May 30, 2006

Alcoa contract talks, plans to bring in salaried scab labor, continue.

A QC Times report by Tory Brecht says that talks between Alcoa and the United Steelworkers union progressed smoothly over the weekend. But plans to use a public school parking lot so that scab workers would not have to cross picket lines to park their cars have put school officials in a tight spot.

"The good news is, we’re still talking," Alcoa spokesman Kevin Lowery said. "There’s lots of give and take on both sides. There is progress."

Skip McGill, president of United Steelworkers Local 105 that represents Quad-Cities Alcoa employees, said meetings stretching into Monday night were productive.
The contract includes 9,000 employees, including 1,600 hourly workers at Davenport Works, Riverdale, represented by Local 105, Bettendorf. The current contract expires Wednesday.

The four main issues in the new contract are health care benefits, a cap on retiree health care, a two-tier benefits system for new hires and contracting out. In addition, negotiators have local issues for all 15 plants involved in the talks.
In the event of a work stoppage, the company has been training salaried workers to fill the union jobs at the master contract locations. Alcoa also has been making plans to bring in other Alcoa workers to keep the plants operational.

Those plans also could include allowing temporary workers to park at Pleasant Valley High School rather than have them have to cross a picket line in their personal vehicles.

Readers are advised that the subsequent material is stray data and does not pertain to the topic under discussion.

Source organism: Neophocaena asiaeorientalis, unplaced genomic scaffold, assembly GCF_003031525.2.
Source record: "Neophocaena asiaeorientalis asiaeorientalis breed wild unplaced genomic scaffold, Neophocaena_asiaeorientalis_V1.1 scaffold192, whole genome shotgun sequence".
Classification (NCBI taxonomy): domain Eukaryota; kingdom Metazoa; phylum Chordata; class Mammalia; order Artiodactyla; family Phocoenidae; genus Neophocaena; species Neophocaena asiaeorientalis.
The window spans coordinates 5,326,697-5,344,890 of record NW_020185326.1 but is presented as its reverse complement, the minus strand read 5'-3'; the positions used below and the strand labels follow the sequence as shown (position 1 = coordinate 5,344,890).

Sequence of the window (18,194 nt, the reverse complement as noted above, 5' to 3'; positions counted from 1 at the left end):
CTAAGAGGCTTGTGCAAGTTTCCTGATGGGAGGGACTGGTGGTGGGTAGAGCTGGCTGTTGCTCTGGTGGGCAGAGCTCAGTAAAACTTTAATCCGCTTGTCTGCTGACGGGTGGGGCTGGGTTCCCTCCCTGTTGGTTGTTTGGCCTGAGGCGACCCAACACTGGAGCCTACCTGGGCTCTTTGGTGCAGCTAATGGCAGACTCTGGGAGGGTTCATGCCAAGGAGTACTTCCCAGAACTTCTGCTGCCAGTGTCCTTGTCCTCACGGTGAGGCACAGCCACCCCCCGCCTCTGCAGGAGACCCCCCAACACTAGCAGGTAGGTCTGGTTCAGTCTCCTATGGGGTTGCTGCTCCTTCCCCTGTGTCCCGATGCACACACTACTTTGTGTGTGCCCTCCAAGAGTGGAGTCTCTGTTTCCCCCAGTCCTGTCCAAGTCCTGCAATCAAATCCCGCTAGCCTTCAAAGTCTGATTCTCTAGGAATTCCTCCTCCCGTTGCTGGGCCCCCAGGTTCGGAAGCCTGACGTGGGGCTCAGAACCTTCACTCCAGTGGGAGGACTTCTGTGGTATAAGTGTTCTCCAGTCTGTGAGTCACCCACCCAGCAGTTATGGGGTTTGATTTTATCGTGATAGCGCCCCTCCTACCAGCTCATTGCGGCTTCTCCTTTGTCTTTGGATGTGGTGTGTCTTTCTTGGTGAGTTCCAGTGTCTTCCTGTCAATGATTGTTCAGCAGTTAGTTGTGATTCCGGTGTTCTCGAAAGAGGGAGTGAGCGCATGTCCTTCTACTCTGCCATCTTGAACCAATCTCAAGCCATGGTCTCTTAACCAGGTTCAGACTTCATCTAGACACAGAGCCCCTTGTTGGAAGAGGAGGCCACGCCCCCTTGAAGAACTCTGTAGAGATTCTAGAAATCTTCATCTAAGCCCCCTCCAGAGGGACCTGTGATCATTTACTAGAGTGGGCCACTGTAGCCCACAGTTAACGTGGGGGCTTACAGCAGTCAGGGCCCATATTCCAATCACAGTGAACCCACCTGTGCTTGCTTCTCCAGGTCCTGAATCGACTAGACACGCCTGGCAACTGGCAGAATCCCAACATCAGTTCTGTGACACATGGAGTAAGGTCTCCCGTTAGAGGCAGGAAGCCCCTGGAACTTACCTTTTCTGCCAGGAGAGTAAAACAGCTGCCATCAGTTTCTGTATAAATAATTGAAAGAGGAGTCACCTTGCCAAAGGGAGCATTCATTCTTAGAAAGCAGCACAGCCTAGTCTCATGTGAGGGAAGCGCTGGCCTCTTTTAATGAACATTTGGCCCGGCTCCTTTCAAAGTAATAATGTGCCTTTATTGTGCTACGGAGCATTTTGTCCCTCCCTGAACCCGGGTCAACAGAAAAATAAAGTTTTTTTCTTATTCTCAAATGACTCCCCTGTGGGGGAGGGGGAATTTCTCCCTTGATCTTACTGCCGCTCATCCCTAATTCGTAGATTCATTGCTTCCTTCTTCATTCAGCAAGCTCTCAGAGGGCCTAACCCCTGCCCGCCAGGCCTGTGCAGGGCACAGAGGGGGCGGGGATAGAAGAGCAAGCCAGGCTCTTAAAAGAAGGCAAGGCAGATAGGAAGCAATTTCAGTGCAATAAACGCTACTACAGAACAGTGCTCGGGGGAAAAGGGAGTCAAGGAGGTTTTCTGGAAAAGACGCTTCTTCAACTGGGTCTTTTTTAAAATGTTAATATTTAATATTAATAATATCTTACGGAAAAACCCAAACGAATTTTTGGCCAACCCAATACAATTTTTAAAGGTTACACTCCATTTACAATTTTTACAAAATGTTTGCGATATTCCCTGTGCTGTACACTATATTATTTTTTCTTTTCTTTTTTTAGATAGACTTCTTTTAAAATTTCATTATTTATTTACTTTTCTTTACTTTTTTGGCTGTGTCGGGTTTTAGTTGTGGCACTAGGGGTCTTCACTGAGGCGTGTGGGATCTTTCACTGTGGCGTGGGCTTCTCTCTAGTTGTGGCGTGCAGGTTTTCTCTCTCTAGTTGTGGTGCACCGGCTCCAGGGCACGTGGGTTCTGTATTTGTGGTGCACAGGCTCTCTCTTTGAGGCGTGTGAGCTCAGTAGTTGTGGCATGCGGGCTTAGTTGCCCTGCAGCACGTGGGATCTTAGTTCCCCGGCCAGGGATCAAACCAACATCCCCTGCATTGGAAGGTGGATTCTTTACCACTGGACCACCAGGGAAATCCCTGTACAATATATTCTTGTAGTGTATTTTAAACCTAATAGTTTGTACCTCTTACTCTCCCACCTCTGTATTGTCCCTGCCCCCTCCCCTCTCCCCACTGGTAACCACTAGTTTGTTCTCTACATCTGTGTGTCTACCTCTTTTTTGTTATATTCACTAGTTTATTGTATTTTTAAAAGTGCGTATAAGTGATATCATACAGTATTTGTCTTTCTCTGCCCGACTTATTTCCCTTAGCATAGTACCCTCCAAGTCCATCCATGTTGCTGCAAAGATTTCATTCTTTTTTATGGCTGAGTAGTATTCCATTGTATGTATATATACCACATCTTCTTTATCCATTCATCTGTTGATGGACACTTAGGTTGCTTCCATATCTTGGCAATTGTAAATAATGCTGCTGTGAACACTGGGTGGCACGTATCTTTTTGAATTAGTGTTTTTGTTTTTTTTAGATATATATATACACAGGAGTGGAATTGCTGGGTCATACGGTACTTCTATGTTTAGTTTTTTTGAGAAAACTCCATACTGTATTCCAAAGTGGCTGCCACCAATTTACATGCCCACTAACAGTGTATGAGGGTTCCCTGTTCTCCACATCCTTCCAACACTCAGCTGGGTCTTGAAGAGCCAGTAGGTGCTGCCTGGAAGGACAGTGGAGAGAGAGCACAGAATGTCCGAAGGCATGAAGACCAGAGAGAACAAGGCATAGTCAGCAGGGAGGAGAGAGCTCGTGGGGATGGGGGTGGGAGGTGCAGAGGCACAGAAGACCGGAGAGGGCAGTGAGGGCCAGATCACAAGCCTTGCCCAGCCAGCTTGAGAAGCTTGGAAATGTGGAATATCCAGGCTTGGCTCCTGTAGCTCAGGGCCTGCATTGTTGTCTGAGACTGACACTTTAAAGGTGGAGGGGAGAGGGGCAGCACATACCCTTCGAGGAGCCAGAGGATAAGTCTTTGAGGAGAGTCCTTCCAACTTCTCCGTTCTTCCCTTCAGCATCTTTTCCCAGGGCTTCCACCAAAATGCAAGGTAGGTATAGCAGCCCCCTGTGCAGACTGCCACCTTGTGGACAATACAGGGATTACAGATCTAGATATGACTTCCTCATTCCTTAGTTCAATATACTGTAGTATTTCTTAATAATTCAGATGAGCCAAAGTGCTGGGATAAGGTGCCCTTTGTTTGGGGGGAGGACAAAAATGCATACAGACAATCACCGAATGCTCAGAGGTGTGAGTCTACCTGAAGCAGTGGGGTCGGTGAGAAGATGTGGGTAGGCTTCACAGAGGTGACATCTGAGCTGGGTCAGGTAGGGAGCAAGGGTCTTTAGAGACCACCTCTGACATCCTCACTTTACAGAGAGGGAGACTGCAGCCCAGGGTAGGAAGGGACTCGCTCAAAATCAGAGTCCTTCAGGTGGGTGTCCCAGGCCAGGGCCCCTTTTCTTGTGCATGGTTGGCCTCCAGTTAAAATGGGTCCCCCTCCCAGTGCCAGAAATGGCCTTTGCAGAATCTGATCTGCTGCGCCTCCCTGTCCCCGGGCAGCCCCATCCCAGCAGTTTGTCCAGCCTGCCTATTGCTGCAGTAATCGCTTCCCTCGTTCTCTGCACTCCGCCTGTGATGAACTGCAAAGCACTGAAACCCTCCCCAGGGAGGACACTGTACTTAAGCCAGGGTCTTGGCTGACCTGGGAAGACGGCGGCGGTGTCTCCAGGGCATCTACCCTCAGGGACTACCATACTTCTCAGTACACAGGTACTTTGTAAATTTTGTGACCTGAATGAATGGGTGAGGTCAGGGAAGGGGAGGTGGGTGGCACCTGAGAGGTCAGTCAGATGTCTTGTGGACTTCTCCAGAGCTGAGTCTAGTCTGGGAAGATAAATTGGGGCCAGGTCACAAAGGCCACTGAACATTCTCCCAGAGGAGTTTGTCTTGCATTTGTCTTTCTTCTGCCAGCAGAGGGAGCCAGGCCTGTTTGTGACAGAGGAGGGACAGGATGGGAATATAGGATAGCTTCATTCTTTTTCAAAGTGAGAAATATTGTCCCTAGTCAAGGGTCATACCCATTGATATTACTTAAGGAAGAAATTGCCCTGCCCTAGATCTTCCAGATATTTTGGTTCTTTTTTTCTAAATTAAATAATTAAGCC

"It’s fair to say there have been inquiries, but there is not a current formal request," Pleasant Valley School District Superintendent Jim Spelhaug said. "We don’t have any interest in sticking our nose where it doesn’t belong, but we have a strong interest in doing anything we can to help the two parties facilitate an agreement."

Spelhaug pointed out that Local 105 has used the high school to hold informational meetings and ratification votes in the past.

"If the union wants to come and use our gym or theater, I don’t perceive that as us taking a side," he said. "And if the company has a request of some form, we’re certainly going to give them equal opportunity."

Spelhaug said the matter is touchy, in the wake of bad publicity St. Ambrose University officials received when they pitched a plan to house temporary workers in the college’s empty dormitories.

"One could argue that in the face of all this with St. Ambrose that maybe we ought to take the position of keeping everybody out," Spelhaug said. "But we have a history of working with the union and the company."

Officials predict that nothing will be settled until the very last minute.
"We’ve got a long way to go, and it probably isn’t going to be resolved until midnight on the 31st," McGill said.


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